Lowering your debt to income ratio, improving your credit score, and finding stable employment are just a few ways to increase your odds of being qualified for a conventional mortgage with lower interest.


Getting Lower Interest on an Existing Mortgage

If you’ve already taken out a mortgage and you feel like you’re paying too much, it’s not too late to make some adjustments to your existing mortgage to obtain lower rates. Here’s what we think are the best options.


Refinance

Refinancing is often the most popular avenue for getting lower interest rates on your monthly payments, and it’s for a good reason. Refinancing involves getting an entirely new mortgage loan from a different lender (or the same lender) in an attempt to achieve better features.

Most of the time, a refinance is done to lower interest. For example, you may have originally taken out your home loan during a time when interest rates were relatively high. If rates fall across the board, refinancing can help you get a new loan with lower rates than you were paying beforehand.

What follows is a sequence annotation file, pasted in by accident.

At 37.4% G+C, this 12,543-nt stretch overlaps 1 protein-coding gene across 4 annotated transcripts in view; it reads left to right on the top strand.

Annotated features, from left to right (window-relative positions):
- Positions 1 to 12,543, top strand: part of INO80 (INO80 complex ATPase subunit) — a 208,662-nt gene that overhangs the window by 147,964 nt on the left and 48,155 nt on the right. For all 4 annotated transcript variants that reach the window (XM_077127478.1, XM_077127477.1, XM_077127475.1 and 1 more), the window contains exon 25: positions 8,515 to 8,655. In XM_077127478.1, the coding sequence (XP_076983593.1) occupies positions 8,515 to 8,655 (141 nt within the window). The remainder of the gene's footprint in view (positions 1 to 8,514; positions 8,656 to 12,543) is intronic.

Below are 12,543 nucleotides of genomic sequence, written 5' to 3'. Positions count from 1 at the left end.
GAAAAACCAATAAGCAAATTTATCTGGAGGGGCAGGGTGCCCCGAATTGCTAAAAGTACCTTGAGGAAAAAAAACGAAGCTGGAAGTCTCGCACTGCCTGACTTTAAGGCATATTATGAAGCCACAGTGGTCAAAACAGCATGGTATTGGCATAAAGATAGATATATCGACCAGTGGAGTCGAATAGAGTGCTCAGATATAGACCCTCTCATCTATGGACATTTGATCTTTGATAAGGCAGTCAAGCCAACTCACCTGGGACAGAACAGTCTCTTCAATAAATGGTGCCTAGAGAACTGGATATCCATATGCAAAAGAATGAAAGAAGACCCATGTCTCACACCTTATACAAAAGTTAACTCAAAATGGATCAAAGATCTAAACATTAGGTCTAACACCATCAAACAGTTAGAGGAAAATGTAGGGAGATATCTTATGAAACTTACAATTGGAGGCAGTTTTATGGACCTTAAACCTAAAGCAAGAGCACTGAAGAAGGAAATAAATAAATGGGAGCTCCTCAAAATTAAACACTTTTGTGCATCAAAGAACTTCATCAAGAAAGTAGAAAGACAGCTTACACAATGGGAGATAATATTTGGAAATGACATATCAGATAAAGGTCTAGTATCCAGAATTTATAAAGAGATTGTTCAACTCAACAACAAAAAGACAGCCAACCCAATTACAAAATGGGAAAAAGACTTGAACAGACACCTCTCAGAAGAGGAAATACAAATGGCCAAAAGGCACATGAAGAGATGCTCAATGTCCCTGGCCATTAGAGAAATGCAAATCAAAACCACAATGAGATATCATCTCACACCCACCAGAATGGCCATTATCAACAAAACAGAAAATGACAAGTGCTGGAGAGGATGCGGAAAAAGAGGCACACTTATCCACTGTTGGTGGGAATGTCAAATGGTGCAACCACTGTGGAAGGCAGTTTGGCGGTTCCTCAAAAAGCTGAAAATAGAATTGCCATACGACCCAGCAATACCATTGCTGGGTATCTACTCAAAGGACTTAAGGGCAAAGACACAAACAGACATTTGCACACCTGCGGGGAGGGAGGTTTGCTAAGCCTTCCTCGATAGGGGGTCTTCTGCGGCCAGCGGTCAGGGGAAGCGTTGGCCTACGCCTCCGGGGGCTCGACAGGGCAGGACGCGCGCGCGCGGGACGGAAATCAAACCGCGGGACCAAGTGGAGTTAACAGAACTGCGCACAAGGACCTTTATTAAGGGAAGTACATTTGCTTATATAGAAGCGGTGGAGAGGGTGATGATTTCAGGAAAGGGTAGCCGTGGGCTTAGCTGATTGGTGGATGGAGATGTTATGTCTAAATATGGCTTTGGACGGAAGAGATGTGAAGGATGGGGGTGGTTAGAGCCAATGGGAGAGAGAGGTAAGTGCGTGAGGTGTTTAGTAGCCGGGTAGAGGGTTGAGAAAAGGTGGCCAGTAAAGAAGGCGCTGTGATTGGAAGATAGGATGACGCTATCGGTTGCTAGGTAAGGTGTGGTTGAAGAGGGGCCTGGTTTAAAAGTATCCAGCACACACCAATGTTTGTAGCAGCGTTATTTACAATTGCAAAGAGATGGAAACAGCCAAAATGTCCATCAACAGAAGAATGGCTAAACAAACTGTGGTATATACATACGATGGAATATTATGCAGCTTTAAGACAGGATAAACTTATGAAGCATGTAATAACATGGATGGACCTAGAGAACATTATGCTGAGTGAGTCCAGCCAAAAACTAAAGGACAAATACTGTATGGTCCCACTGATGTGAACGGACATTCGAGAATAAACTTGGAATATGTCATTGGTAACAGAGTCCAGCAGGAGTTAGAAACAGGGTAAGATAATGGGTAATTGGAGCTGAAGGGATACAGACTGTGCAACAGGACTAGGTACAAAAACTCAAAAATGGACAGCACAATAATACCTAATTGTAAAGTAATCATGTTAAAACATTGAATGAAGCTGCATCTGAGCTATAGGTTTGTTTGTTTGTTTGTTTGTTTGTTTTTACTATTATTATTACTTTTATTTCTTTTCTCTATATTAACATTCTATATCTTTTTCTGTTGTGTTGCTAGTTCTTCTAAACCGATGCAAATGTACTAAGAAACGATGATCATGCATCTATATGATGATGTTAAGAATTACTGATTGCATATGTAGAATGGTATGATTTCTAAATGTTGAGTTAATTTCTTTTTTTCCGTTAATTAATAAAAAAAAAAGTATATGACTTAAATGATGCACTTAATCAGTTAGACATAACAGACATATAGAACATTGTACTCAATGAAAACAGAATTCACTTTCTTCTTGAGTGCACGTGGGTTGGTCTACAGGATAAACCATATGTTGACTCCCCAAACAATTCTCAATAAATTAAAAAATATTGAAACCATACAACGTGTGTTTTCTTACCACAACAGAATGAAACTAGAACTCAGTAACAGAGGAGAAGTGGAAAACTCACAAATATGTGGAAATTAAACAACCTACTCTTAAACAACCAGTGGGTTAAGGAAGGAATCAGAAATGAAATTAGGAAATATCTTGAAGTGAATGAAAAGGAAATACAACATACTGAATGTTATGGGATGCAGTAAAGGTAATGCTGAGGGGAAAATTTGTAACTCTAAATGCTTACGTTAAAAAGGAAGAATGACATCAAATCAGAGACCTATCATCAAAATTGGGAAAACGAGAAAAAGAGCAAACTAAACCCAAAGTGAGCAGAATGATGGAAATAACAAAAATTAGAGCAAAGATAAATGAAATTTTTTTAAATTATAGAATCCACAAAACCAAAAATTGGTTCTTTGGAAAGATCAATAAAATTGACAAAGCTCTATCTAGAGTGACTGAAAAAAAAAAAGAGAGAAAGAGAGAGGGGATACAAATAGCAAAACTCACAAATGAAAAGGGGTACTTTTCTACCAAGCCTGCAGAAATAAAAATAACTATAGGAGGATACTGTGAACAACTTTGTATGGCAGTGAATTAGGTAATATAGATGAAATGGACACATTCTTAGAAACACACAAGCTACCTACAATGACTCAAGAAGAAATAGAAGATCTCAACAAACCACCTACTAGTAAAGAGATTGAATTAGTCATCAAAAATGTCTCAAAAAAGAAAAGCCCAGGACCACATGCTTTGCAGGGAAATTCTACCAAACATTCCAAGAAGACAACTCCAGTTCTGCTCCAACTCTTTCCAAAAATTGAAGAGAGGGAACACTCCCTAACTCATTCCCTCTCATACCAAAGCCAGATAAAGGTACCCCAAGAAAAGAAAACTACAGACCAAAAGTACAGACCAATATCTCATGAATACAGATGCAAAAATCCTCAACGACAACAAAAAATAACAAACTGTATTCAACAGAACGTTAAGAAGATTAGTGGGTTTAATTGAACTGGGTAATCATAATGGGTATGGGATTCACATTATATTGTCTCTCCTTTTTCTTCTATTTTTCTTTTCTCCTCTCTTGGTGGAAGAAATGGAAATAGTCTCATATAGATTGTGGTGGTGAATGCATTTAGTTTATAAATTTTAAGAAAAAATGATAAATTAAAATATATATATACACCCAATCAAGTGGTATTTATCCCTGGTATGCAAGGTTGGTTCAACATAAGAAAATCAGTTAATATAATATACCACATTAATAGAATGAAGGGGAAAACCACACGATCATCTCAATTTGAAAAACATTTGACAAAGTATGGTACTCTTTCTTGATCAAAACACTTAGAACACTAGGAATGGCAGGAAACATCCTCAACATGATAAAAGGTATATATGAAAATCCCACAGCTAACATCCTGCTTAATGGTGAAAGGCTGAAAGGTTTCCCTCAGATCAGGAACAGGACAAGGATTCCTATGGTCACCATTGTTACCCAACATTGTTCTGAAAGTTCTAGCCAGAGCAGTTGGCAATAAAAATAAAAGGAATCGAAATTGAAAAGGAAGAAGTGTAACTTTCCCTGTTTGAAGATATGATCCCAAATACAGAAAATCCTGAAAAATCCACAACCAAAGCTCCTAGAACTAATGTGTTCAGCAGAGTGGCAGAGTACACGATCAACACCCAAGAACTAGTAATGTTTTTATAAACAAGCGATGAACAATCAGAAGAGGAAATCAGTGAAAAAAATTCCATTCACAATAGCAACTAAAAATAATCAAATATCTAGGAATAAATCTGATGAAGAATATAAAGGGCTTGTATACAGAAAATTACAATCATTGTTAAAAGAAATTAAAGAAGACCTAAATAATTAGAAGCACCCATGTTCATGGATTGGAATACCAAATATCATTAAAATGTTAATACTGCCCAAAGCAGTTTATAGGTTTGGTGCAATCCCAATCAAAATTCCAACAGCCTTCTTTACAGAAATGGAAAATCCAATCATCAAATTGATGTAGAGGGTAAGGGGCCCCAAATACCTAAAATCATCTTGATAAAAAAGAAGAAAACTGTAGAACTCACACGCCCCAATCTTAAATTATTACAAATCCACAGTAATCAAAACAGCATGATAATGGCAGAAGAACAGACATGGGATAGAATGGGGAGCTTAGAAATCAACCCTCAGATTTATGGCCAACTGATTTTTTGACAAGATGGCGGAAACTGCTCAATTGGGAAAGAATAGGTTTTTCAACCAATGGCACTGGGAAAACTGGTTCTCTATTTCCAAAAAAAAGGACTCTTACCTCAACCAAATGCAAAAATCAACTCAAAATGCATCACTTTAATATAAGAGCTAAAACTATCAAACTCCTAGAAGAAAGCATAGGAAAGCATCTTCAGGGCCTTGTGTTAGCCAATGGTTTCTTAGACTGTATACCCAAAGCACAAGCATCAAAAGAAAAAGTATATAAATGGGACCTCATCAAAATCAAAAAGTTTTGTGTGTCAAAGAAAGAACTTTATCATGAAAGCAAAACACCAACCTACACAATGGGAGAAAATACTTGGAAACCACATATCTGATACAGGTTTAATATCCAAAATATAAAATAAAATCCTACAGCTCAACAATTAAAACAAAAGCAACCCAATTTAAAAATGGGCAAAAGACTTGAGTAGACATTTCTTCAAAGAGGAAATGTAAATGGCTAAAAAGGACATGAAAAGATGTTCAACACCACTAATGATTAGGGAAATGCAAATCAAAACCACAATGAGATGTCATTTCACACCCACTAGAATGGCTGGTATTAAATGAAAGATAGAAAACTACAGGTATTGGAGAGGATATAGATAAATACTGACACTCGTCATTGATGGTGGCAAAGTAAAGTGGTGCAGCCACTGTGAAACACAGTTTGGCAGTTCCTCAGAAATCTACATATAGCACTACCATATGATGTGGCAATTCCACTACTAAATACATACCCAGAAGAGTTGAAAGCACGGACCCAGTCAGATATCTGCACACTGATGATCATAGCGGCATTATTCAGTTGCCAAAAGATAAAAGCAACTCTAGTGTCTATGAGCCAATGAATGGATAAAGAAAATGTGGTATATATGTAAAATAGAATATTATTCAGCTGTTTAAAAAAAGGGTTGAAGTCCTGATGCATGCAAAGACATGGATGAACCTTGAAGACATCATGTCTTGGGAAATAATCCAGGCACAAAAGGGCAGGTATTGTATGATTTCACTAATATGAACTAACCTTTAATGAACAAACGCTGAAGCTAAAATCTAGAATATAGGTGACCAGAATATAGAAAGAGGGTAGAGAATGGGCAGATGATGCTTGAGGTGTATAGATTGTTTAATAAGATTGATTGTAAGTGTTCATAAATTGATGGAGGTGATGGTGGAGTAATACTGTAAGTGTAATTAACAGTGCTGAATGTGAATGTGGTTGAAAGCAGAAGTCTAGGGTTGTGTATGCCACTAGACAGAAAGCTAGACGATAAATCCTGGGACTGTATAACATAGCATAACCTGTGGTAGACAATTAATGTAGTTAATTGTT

Refinancing can also be helpful to change the length of your loan’s terms. Let’s say you have a 30-year mortgage, but you want to cut the payment period in half. You can refinance into a 15-year mortgage to pay off your home quicker, therefore accruing less interest over time as well.

At brick and mortar institutions, one the biggest drawbacks of refinancing are that it’s not processed timely as it has been known to take weeks or months. Additionally, there are additional upfront fees associated that might offset some of its benefits. Network Capital offers straightforward home loan options that are quicker and close in as few as 15 days in many cases.


Principal Only Payments

If you can make an extra principal-only payment to your loan when possible, you can tap down the interest quicker than you may think. Even an additional $20 a month can help you pay off your loan a little faster and help save you hundreds or thousands by the end of the term.

Remember that your interest is based on the principal balance. If you pay more than your minimum on a given month to bring down that balance, your interest payments will subsequently lower as well.

An easy trick to get this done is by making bi-weekly payments rather than monthly payments. When you pay monthly, you’ll make 12 payments throughout the year. However, if you pay bi-weekly, you’ll make 26 total contributions. That equals 13 months.